Gene Could Play Role in 'Intersex' Conditions
THURSDAY, Dec. 2 -- An international team of scientists have pinpointed a gene mutation that they believe could be key to so-called "intersex" conditions, in which biologically male or female children develop or display some of the physical characteristics of the opposite sex.
"We have discovered a new molecular switch that seems to modulate the pathways between male and female development," study author Dr. Harry Ostrer, director of the Human Genetics Program at NYU Langone Medical Center, said in a news release.
Ostrer and colleagues from England, Australia and France report their finding in the Dec. 2 issue of the American Journal of Human Genetics.
This is not the first time a gene abnormality has been cited for its role in conditions linked to sex determination, the authors noted. Among a number of prior discoveries, about 20 years back researchers honed in on a male gene called SRY and linked related mutations to such anomalies.
However, the current focus on various mutations of the so-called MAP3K1 gene revealed that this particular gene may, in fact, act as a controlling on/off switch with respect to SRY activity, either prompting or discouraging an intersex condition.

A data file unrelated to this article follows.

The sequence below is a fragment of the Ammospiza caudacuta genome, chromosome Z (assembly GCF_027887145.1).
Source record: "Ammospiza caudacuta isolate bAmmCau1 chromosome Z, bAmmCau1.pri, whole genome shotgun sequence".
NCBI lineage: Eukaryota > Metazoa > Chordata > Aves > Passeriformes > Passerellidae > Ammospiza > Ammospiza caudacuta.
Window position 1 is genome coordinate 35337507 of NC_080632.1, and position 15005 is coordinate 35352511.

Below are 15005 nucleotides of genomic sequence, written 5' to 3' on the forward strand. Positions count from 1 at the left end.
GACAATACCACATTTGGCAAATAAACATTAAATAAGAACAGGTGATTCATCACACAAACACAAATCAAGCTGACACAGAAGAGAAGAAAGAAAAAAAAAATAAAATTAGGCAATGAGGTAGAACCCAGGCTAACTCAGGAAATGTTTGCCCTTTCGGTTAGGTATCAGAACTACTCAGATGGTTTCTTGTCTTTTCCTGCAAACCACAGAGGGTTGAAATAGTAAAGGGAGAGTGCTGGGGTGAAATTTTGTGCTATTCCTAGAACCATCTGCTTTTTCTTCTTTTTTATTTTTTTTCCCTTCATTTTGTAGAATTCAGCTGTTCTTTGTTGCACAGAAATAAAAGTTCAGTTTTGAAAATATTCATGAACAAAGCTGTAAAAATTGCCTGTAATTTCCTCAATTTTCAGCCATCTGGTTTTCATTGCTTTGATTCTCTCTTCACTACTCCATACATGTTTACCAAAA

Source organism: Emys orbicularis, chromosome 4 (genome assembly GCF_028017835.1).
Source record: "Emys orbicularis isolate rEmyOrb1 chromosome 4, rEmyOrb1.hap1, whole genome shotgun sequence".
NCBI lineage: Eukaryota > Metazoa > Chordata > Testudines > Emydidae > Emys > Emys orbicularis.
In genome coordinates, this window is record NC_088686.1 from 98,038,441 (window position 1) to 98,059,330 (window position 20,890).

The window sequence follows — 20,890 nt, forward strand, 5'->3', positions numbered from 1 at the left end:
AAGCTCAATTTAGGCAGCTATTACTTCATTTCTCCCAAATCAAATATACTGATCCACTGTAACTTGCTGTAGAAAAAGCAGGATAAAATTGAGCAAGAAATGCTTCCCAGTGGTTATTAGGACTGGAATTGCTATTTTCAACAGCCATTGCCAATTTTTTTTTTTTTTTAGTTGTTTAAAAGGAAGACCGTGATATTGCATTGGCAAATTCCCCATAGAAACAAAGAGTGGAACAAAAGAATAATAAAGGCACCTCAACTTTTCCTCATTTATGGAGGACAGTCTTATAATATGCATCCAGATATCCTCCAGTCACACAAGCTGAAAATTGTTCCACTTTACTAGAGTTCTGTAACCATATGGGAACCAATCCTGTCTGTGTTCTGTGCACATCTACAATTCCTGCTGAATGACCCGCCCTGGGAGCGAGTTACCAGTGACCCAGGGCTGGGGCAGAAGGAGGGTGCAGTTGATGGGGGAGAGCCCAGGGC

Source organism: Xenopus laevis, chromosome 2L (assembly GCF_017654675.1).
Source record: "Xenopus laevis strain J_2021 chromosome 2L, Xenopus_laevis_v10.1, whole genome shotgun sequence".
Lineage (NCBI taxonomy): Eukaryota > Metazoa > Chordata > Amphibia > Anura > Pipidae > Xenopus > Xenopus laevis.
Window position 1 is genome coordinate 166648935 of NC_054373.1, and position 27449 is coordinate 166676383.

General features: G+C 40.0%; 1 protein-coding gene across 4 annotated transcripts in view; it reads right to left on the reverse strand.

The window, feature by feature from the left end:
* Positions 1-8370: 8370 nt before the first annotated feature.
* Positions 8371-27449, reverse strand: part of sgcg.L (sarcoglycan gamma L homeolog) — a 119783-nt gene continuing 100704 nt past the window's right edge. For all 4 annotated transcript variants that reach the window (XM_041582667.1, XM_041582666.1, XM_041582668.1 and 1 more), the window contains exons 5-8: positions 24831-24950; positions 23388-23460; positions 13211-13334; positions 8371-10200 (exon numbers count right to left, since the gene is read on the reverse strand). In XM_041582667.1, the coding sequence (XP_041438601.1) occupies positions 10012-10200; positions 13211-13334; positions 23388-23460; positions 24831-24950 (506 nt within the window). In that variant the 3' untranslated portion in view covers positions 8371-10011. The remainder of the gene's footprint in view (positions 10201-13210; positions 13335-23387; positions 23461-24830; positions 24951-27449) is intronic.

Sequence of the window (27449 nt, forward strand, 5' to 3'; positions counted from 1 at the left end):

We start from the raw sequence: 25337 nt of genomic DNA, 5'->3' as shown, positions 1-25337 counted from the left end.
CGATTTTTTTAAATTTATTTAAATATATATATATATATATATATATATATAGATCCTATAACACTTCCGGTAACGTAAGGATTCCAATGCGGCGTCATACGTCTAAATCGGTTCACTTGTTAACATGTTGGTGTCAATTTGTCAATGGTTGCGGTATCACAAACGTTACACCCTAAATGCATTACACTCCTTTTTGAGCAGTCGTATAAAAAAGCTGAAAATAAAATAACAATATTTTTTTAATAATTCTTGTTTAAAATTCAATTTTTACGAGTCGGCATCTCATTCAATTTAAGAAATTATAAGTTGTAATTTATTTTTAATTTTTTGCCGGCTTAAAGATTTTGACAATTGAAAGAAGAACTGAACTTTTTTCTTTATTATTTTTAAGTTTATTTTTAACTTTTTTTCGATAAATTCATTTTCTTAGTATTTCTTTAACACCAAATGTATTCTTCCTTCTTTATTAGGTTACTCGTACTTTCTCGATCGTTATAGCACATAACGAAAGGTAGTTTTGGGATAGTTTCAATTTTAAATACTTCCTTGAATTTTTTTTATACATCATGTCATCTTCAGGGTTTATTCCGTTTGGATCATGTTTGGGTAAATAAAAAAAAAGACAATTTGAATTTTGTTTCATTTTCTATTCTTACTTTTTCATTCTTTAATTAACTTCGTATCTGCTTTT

"MAP3K1 may hold the key to understanding how these various genes are connected," Ostrer noted.
The authors point out that about one in 1,000 people are affected by intersex conditions, which counters the notion that gender is determined by simple X/Y chromosome patterns.
Normally, male fetuses are distinguished by a pairing of an X chromosome alongside a Y chromosome, while female fetuses are determined by a pairing of two X chromosomes.
Problems occur, however, when a male baby born with an X/Y pairing nonetheless develops some physical attributes of a female child, such as a urethral opening on the underside of the penis or abnormalities such as an underdeveloped or extremely small penis.
Such Y-chromosome intersex children may develop as females but without the ability to menstruate, with partially developed ovaries, an overdeveloped clitoris, excess hair, or ovarian tumors, the research team noted. Infertility can also result.
Ostrer and his associates spent nine years exploring the potential impact of MAP3K1 on intersex conditions by tracking sex determination problems present among two families, one French, the other in New Zealand.
For more on intersex, visit the Intersex Society of North America.
Posted: December 2010